"The Home Of Eagle"
Eagle Aviation
Eagle Airways
Cunard Eagle
British Eagle
1948 to 1968

Terry Nicolson


The original routing to the Far East for trooping and emigrant flights was London-Istanbul-Bombay-Singapore. Sometime around 1965 India and Pakistan had a conflict which resulted in us rerouting flights from London-Kuwait-Colombo-Singapore. This was nothing to do with any danger with the conflict as I understood it. Evidently fuel was being supplied to India by Russia. Our maintenance men had found that fungus was growing in the fuel tanks. If an Eagle aircraft had to de-fuel at LHR it would have to go into a special bowser and could be only used by our aircraft. These are things we heard at the time and I would love to know how true they were.

On landing at Darwin the aircraft was boarded by “health” people who ran down the cabin spraying some kind of foul smelling chemical. The pax were then allowed to disembark, but at the bottom of the steps was a large tray of chemicals that you had to walk through. This was all due to an outbreak of foot and mouth disease in the UK at that time. This didn’t happen in all the other countries we had landed at en route to Australia.

From Singapore we flew to Butterworth. (I would love to know more about this)

As we taxied in I saw two rows of soldiers sitting on their packs on the tarmac.
They boarded the aircraft and seated themselves in a most efficient manner from the front of the cabin to the back. I was speechless. When we served them a meal after take-off I was approached by their officer, an English Lt I think, who said he didn’t like to see English girls serving these soldiers. I said we are proud to serve Ghurkha troops. When they had finished their meal they stacked the trays so that cabin staff had a minimum job to do. I think they were the best behaved passengers I have ever had the privilege to serve.

In Singapore there was a station manager? Capt. Berthelson. Does anyone know more about him??

Bombay.....can’t remember if it was a trooper or immigrant flight but we weren’t going anywhere as we were U/S (unserviceable) After checking with Reggie Ferns the ground mechanic and the Captain. Reggie worked under the cowlings of the hot engine in the heat of the ramp. I organised my cabin crew to get them to hotels. We couldn’t get them into one hotel they were spread out over four. We emptied the aircraft stores of nappies and other essential items and I had one stewardess in each hotel as a contact for our passengers. I think we were there for two days and I don’t think I’ve been more tired or the other cabin crew.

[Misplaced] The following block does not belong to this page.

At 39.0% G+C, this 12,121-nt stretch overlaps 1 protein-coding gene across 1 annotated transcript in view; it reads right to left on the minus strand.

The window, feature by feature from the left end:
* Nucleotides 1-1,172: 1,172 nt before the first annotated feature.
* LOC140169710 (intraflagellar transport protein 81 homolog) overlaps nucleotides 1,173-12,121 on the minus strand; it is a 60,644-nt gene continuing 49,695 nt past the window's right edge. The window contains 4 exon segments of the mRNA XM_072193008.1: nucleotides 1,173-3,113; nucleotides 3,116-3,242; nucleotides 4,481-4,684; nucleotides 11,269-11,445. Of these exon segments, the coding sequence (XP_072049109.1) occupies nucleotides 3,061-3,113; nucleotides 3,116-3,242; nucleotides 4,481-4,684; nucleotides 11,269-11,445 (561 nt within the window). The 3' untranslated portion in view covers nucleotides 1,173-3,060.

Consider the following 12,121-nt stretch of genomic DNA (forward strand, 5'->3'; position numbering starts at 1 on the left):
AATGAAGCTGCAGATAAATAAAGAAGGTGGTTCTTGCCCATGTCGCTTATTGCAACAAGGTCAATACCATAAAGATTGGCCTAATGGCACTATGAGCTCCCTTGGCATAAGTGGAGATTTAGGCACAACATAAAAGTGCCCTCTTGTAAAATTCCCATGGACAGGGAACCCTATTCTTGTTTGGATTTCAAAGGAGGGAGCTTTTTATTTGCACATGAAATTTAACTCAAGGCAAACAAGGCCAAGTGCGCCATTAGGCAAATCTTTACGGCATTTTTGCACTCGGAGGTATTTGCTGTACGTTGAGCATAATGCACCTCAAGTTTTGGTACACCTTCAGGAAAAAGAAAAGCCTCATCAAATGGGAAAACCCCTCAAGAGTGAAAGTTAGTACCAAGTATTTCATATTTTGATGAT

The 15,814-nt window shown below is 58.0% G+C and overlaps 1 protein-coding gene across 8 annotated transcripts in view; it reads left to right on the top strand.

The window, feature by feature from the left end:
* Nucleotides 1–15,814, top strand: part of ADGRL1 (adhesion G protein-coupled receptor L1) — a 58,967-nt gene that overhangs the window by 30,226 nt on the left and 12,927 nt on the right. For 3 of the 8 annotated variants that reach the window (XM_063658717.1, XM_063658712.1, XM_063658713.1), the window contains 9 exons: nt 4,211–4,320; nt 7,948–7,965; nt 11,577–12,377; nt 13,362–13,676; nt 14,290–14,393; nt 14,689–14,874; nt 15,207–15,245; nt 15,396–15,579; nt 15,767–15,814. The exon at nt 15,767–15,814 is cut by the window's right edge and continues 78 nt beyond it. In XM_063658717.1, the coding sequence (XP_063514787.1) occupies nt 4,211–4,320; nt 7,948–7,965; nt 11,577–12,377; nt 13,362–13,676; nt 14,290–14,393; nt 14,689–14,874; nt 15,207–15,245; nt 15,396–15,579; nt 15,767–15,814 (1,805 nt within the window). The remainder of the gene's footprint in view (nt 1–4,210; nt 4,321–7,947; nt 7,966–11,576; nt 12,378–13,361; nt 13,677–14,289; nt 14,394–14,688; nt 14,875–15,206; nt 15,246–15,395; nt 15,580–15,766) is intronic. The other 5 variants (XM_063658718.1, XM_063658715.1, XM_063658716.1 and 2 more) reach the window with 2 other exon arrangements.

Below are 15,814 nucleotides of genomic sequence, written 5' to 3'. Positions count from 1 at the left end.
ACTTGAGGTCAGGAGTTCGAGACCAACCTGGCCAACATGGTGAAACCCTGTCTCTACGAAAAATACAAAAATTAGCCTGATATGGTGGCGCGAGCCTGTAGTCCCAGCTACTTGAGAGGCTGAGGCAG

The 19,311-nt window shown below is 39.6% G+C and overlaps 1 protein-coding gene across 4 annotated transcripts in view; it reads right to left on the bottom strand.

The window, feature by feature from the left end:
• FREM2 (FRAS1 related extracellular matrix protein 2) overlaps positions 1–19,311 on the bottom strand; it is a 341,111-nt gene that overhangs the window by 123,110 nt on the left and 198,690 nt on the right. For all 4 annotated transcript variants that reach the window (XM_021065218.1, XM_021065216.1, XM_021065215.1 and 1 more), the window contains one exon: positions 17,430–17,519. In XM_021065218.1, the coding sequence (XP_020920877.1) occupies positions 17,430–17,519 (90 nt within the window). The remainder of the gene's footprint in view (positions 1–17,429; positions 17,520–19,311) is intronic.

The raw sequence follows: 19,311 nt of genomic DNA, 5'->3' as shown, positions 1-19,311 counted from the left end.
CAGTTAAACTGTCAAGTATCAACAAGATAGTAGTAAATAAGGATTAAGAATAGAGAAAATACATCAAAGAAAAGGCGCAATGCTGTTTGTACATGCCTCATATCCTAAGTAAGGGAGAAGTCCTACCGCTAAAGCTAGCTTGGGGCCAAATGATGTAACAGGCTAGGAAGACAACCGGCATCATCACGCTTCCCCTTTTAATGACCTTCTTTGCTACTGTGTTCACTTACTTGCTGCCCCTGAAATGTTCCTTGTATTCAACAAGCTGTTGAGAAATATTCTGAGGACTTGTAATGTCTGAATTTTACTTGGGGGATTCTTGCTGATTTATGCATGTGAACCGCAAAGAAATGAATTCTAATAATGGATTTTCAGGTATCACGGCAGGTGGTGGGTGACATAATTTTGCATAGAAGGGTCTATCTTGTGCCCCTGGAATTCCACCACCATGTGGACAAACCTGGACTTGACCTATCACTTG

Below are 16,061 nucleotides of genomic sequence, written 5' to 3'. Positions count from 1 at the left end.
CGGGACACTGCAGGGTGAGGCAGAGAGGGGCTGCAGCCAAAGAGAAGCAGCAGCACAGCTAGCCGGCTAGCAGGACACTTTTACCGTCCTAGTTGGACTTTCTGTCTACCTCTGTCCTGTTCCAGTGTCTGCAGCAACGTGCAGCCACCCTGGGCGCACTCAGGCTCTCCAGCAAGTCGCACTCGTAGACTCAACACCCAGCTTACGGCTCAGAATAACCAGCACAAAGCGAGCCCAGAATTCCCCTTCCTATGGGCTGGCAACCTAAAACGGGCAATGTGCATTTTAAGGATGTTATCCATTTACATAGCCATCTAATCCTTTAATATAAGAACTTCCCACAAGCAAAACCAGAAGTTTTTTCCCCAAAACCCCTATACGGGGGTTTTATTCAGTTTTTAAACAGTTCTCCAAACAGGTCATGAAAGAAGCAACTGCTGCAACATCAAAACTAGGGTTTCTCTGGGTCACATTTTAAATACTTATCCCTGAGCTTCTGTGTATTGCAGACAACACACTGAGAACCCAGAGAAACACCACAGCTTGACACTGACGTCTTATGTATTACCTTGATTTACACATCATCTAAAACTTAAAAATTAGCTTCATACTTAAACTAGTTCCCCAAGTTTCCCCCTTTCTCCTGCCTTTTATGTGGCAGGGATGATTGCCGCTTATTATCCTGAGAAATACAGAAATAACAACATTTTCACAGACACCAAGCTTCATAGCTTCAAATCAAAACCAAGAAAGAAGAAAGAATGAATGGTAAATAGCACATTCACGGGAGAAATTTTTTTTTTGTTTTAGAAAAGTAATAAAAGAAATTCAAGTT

Does anyone remember Reggie Ferns ????

In the galley we had an interesting device called a hot cup. Like a large electric mug it could boil a pint of water very quickly. Used quite a lot for baby’s bottles.
Anyone remember them?

Asked if we had a new stewardess by one of the cockpit crew I knew what he meant as we had fun like this before. She was asked if she wanted to look through the Navigators sextant on the flight deck. If you turn it aft you can see the tail of the aircraft etc. What she didn’t know was the rubber eyepiece was smeared with boot polish. She did the meal service with a black eye.

The approach to Hong Kong’s Kai Tak airport is thrilling. You head for a chequer board on the side of a mountain then do a sharp right to land on a runway that goes out to sea. After landing you taxi back parallel to the runway. I was looking out of the window on this occasion to see fire trucks picking up lumps of something from the runway. It wasn’t until later I found out we had burst and shredded two tyres.

Between Far East flights we were also crewed for numerous IT (inclusive tours) flights. (I guess its a sign of age that IT means something entirely different these days) Eagle was one of the fore runner airlines operating this type of holiday flight.

The main destination seemed to be Palma with Rimini/Valencia/Innsbruck and many other and varied holiday destinations. Flights were usually operated in daytime but as popularity increased we sometimes found to be operating a night time version.

Either way these flights were very tiring, for example the crew check in for a Palma flight. There are 3 cockpit crew instead of four because the Navigator is not needed.

Cabin crew remain the same at 4. #1 is in charge, #2 supports in the rear cabin, #3 is in the galley preparing meal trays, heating meals and making the teas and coffees as well as seeing to the needs of the cockpit. (Galley slave was a good name for #3) #4 assisted #3 and the front cabin also looked after needs of any infant food that may be required. This was also most likely to be a new member of cabin crew.

The max load on an IT was 135. Usually we were always full, well I don’t remember having a half full IT flight.
We have 2 and half hours?? to Palma and in that time had to do two bar rounds, meal service, and two rounds of tea/coffee then duty frees.